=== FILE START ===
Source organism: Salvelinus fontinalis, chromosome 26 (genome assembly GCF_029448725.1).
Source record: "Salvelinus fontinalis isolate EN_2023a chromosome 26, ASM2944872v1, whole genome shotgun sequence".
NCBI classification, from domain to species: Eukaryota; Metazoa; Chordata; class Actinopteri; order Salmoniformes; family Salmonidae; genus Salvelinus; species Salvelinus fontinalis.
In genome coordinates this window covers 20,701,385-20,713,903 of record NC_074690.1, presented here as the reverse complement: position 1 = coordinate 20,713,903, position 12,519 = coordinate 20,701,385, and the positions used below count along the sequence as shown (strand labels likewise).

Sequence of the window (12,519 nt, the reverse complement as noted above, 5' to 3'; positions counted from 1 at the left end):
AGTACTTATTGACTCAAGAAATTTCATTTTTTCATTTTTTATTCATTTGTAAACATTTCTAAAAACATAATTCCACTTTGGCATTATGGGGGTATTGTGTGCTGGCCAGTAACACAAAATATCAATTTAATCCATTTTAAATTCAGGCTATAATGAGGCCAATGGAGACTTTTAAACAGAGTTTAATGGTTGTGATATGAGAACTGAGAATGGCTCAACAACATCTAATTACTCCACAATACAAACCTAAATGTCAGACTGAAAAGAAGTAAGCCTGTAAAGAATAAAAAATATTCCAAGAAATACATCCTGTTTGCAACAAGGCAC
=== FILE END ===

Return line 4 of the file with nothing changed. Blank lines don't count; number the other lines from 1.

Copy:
In genome coordinates this window covers 20,701,385-20,713,903 of record NC_074690.1, presented here as the reverse complement: position 1 = coordinate 20,713,903, position 12,519 = coordinate 20,701,385, and the positions used below count along the sequence as shown (strand labels likewise).